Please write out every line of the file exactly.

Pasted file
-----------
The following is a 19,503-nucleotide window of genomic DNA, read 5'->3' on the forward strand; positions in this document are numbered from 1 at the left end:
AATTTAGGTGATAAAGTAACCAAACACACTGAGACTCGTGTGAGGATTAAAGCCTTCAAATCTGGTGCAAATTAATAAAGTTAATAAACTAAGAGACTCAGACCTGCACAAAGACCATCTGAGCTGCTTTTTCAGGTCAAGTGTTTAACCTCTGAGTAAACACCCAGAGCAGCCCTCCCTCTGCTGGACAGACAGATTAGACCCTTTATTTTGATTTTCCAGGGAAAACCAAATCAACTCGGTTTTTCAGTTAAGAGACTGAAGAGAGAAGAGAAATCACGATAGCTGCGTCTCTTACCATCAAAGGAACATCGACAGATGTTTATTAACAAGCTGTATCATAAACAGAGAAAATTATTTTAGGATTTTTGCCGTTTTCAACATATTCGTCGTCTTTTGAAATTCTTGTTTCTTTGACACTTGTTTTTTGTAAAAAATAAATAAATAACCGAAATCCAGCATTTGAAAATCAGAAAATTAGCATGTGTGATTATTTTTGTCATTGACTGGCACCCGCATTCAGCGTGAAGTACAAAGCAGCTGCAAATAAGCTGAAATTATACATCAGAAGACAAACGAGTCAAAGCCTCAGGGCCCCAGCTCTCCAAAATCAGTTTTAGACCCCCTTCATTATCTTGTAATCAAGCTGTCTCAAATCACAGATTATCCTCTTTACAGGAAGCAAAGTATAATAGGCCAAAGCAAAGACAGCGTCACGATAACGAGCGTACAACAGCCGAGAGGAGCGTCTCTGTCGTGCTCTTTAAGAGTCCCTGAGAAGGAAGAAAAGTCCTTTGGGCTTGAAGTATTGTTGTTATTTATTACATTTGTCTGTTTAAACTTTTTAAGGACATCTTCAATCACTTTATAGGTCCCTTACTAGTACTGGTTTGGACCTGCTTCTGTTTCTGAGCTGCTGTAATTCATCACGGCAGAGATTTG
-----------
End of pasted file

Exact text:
The following is a 19,503-nucleotide window of genomic DNA, read 5'->3' on the forward strand; positions in this document are numbered from 1 at the left end:
AATTTAGGTGATAAAGTAACCAAACACACTGAGACTCGTGTGAGGATTAAAGCCTTCAAATCTGGTGCAAATTAATAAAGTTAATAAACTAAGAGACTCAGACCTGCACAAAGACCATCTGAGCTGCTTTTTCAGGTCAAGTGTTTAACCTCTGAGTAAACACCCAGAGCAGCCCTCCCTCTGCTGGACAGACAGATTAGACCCTTTATTTTGATTTTCCAGGGAAAACCAAATCAACTCGGTTTTTCAGTTAAGAGACTGAAGAGAGAAGAGAAATCACGATAGCTGCGTCTCTTACCATCAAAGGAACATCGACAGATGTTTATTAACAAGCTGTATCATAAACAGAGAAAATTATTTTAGGATTTTTGCCGTTTTCAACATATTCGTCGTCTTTTGAAATTCTTGTTTCTTTGACACTTGTTTTTTGTAAAAAATAAATAAATAACCGAAATCCAGCATTTGAAAATCAGAAAATTAGCATGTGTGATTATTTTTGTCATTGACTGGCACCCGCATTCAGCGTGAAGTACAAAGCAGCTGCAAATAAGCTGAAATTATACATCAGAAGACAAACGAGTCAAAGCCTCAGGGCCCCAGCTCTCCAAAATCAGTTTTAGACCCCCTTCATTATCTTGTAATCAAGCTGTCTCAAATCACAGATTATCCTCTTTACAGGAAGCAAAGTATAATAGGCCAAAGCAAAGACAGCGTCACGATAACGAGCGTACAACAGCCGAGAGGAGCGTCTCTGTCGTGCTCTTTAAGAGTCCCTGAGAAGGAAGAAAAGTCCTTTGGGCTTGAAGTATTGTTGTTATTTATTACATTTGTCTGTTTAAACTTTTTAAGGACATCTTCAATCACTTTATAGGTCCCTTACTAGTACTGGTTTGGACCTGCTTCTGTTTCTGAGCTGCTGTAATTCATCACGGCAGAGATTTG